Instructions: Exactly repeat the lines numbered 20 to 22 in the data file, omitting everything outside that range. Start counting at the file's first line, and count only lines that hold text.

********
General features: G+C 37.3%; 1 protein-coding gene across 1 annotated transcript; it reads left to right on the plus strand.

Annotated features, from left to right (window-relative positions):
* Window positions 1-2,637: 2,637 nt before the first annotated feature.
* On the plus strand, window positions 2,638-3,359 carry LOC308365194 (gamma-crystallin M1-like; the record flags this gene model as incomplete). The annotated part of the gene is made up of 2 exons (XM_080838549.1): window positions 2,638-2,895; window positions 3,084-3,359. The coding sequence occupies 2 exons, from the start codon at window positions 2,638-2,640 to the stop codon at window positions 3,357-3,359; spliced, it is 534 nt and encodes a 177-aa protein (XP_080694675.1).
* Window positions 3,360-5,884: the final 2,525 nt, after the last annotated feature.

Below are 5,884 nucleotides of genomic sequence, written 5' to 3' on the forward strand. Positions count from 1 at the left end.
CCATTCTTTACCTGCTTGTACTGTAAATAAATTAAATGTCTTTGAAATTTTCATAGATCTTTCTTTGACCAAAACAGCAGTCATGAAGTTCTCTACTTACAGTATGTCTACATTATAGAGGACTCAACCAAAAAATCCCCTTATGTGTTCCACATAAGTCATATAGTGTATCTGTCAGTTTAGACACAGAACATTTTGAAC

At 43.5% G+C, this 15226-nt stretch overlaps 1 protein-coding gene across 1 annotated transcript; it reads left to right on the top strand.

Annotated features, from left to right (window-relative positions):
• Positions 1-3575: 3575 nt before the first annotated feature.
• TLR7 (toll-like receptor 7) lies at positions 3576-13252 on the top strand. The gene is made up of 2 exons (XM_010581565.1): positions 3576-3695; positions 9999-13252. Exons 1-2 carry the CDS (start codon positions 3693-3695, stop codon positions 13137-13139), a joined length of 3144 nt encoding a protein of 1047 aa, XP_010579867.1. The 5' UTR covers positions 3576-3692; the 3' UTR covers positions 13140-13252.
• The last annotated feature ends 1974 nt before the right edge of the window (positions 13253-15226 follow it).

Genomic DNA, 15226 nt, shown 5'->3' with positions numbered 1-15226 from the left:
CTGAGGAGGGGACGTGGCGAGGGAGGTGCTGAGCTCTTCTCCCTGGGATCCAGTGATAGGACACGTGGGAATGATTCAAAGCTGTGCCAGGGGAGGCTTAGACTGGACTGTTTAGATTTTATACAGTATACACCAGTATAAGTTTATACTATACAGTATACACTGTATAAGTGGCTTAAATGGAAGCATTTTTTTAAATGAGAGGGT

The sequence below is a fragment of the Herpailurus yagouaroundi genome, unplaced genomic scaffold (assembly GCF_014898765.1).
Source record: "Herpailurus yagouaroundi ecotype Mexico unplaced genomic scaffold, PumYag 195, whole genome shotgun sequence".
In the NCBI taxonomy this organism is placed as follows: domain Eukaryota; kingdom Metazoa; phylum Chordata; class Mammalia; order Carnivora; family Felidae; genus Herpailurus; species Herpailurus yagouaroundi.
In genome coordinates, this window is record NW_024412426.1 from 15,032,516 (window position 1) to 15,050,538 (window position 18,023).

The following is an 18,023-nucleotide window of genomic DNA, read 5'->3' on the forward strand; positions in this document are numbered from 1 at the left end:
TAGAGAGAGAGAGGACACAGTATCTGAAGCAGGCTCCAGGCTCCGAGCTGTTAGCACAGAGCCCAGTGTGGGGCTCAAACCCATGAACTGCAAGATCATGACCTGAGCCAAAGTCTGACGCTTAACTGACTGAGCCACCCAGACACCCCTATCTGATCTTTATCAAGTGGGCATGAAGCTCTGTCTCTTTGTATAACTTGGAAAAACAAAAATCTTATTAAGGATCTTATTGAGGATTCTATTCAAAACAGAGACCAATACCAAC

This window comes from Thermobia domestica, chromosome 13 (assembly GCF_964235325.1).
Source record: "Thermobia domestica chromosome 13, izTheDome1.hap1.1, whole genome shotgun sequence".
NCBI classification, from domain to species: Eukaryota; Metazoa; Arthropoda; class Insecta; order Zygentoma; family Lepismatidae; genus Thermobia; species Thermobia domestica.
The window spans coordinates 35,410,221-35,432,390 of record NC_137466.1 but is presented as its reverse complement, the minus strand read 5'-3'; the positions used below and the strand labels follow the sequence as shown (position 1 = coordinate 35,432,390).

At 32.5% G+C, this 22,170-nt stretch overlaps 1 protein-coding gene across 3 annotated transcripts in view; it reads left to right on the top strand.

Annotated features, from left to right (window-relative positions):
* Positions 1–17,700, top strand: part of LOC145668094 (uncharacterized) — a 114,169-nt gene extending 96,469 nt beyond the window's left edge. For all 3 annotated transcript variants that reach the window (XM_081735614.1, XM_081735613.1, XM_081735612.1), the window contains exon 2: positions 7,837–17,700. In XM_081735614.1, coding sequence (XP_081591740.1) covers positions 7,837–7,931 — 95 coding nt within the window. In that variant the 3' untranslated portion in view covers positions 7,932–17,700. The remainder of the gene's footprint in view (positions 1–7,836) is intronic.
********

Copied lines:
TAGAGAGAGAGAGGACACAGTATCTGAAGCAGGCTCCAGGCTCCGAGCTGTTAGCACAGAGCCCAGTGTGGGGCTCAAACCCATGAACTGCAAGATCATGACCTGAGCCAAAGTCTGACGCTTAACTGACTGAGCCACCCAGACACCCCTATCTGATCTTTATCAAGTGGGCATGAAGCTCTGTCTCTTTGTATAACTTGGAAAAACAAAAATCTTATTAAGGATCTTATTGAGGATTCTATTCAAAACAGAGACCAATACCAAC

This window comes from Thermobia domestica, chromosome 13 (assembly GCF_964235325.1).
Source record: "Thermobia domestica chromosome 13, izTheDome1.hap1.1, whole genome shotgun sequence".